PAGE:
yes, you and Christopher sound like similar minds. Love reading the blogs, some require pretty deep thought, and several readings, and that is good thing for an MS’er who has more than enough time to look into statements. takes some energy, but often worth the effore, so that’s a good thing…have a good day .

  2. Janie April 21, 2014 at 1:47 am #

    You are not being unreasonable and all you’ve had thrown at your body and had to deal with sucks. Not a profound statement I know and maybe you are hoping for some wisdom that can help you feel differently but I feel that way too sometimes. I’m sure most of us do. It will subside and not always be the most prominent state of mind for us but it is reasonable. I just wanted you to know that you’re not alone. That’s what your blog has given me. A voice of someone who understands my feelings and often puts into words what I cannot. Thank you so very much Richard and I wish you well.

    • Richard M. Cohen April 21, 2014 at 8:28 am #

      Could you scratch my back?

      We will get through this.


  3. Mark April 21, 2014 at 6:07 am #

    That is one heck of a CV! It sounds all too familiar. Beats leading a monotonous life, though. Everyday is an adventure, right? I tend to agree….no need to whine. We just deal with it.

    Enjoy the blog.

    Thank you,


    • Richard M. Cohen April 21, 2014 at 8:31 am #


      Agreed. Whine for a moment or two and get on with it. I have a good life.


  4. Carmen April 21, 2014 at 10:30 am #

    Despite all your health hurdles, you’ve consistently chosen to limit your pity party time. Glad to know you have the enduring wherewithal and perspective to rise above life’s muck. Keep singing “the sun will come up tomorrow”.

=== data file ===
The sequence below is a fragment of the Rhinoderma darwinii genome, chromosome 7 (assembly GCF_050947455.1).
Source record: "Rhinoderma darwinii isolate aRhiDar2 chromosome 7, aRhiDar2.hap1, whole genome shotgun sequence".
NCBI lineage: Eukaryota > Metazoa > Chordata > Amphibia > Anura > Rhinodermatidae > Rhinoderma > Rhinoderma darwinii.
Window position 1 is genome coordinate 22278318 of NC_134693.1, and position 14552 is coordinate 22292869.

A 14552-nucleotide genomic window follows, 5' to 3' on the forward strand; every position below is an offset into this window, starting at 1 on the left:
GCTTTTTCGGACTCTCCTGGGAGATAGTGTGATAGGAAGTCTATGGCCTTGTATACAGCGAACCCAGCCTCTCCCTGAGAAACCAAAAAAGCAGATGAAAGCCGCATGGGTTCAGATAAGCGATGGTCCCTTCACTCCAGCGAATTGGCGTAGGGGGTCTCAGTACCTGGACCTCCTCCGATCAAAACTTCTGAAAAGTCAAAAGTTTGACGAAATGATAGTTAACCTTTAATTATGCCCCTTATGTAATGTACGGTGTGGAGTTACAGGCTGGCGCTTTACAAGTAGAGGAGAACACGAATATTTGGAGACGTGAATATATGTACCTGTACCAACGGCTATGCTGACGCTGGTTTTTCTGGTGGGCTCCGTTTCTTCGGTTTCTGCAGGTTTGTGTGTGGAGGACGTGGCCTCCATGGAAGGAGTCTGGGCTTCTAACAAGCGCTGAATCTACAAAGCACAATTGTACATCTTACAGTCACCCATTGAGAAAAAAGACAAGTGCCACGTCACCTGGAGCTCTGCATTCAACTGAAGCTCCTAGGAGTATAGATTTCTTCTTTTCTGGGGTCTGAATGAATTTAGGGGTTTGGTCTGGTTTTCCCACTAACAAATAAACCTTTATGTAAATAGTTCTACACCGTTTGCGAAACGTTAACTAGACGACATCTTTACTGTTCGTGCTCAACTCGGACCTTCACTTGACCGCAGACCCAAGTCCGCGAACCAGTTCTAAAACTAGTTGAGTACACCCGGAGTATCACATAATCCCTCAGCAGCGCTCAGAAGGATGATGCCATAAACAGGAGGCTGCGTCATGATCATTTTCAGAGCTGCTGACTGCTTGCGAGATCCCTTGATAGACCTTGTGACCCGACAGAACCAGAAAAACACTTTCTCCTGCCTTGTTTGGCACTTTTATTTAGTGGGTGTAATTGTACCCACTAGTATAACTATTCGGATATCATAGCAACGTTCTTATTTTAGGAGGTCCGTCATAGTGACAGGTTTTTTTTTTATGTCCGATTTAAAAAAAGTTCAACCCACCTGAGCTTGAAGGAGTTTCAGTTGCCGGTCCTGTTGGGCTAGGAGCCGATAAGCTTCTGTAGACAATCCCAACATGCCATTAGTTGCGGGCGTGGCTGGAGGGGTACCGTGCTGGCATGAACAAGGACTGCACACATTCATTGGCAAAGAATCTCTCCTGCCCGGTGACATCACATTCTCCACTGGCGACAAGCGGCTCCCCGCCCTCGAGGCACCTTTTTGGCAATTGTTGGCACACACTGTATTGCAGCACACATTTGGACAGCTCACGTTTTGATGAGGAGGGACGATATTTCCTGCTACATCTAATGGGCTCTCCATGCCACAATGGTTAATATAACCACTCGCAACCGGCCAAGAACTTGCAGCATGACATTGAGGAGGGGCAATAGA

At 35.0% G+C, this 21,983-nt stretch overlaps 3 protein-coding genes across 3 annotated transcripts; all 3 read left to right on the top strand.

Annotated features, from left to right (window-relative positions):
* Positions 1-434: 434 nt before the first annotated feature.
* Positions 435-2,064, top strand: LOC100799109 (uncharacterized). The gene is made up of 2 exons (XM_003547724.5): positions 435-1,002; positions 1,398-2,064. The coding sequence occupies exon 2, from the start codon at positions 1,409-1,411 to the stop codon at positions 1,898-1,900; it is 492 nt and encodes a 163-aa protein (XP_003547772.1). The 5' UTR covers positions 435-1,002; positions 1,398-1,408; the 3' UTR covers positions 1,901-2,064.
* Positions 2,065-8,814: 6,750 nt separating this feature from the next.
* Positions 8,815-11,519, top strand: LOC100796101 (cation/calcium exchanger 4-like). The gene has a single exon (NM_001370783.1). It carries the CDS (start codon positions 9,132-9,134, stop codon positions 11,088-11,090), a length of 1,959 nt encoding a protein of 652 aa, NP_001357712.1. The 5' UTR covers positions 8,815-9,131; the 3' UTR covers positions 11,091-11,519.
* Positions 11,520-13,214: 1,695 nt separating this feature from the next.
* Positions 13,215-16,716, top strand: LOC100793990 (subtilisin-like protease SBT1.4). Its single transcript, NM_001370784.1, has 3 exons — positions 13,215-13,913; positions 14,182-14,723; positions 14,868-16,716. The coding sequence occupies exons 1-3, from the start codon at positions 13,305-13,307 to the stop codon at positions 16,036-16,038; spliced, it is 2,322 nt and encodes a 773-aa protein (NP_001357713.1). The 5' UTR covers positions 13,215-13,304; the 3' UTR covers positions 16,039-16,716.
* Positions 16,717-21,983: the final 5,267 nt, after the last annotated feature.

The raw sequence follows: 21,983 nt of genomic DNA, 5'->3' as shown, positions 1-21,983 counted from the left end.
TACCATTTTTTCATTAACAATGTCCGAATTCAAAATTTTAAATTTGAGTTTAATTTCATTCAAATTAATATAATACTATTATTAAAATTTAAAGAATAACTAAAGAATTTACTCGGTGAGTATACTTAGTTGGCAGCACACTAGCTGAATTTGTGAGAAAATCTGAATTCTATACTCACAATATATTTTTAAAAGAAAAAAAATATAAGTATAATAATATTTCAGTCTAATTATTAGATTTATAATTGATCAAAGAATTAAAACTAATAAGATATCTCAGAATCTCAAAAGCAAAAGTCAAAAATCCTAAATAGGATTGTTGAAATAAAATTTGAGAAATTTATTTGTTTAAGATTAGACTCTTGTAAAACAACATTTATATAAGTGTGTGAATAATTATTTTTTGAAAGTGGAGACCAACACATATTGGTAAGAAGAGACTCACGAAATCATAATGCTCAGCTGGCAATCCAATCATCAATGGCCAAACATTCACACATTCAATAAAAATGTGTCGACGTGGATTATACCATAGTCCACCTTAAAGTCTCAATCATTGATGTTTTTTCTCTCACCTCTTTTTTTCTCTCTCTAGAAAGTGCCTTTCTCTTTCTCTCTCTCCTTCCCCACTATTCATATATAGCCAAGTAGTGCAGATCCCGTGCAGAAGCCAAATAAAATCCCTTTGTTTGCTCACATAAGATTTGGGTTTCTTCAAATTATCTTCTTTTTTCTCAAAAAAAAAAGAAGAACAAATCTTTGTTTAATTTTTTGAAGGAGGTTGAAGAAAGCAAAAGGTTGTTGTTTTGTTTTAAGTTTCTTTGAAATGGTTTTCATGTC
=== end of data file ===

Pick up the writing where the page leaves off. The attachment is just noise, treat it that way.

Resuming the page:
• Richard M. Cohen April 22, 2014 at 2:58 pm #

      Did I tell you I hate that song?


  5. Karen April 22, 2014 at 1:18 pm #

    I just wrote about this exact issue for a class I’m taking on guided autobiography. I have pain almost every night – sometimes really significant pain – and a dozen other bothersome symptoms, but how do I complain? My MS is relatively mild and I know how lucky I am compared to others with this illness. My life expectancy is normal, my family is healthy, and we have plenty of food on the table. Sometimes I think a sense of perspective is MS’s greatest gift.

    Still, you have so much battle – certainly much more than I do. Kudos to you for seeing the big picture in light of this fact. It’s not easy to do.

    Good luck…

    • Richard M. Cohen April 22, 2014 at 3:00 pm #


      We all just keep going. What else can we do?


  6. MB April 23, 2014 at 12:33 am #

    On Twitter you asked if we get weary of the fight. Yes. It’s mentally and physically exhausting most days and after nine years I still find myself imagining myself in situations where I’m well. That’s when emotional weariness creeps in. But everyday I regroup and refocus my attentionon on the many positives in my life. Like you said, what else can we do but get on with it.

  7. Betty Moody April 23, 2014 at 3:44 am #

    Coping mechanisms. It’s complicated. Denial works. So does hope, humor, hard work, swearing, risk taking, love, escape, inspiring others, and being inspired, For me, it can sound something like this in my head: “That wasn’t too bad, it could be worse. Better than the time before? Don’t eat that. Sit. Stop. Go ahead, lift it; careful. Higher, longer, slower…watch it. Let them pass you. Smile. Stop, breath, chi. You have to pee, again? Do it now. Take it with you. Be prepared. You can do it. 1,2,3,4… Keep going. Nope, no way in hell. Not today. Not those shoes. Not worth it. Damn it. Where’s a chair? Where’s my stick? That’s worse. That’s better. That’s weaker. That’s weirder. Try harder”. It’s a great day if I can put my pants on without sitting down (be honest), without falling down. It’s exhausting. It’s boring. It’s maddening. Call me crazy, but it’s also quite fascinating – this mind/body relationship. I think of it as the inside me, and the outside me. Backstage and the front of the house. We work together, and it takes all we’ve got to get up, figure it out, put a smile on, and face the day. The show must go on.

    • Richard M. Cohen April 23, 2014 at 3:51 pm #

      Very well said. Are you a writer? You captured the rapid fire craziness of the whole thing. You have your act together.


  8. Betty April 24, 2014 at 10:04 am #

    Life has always given me words. This disease is giving me a voice.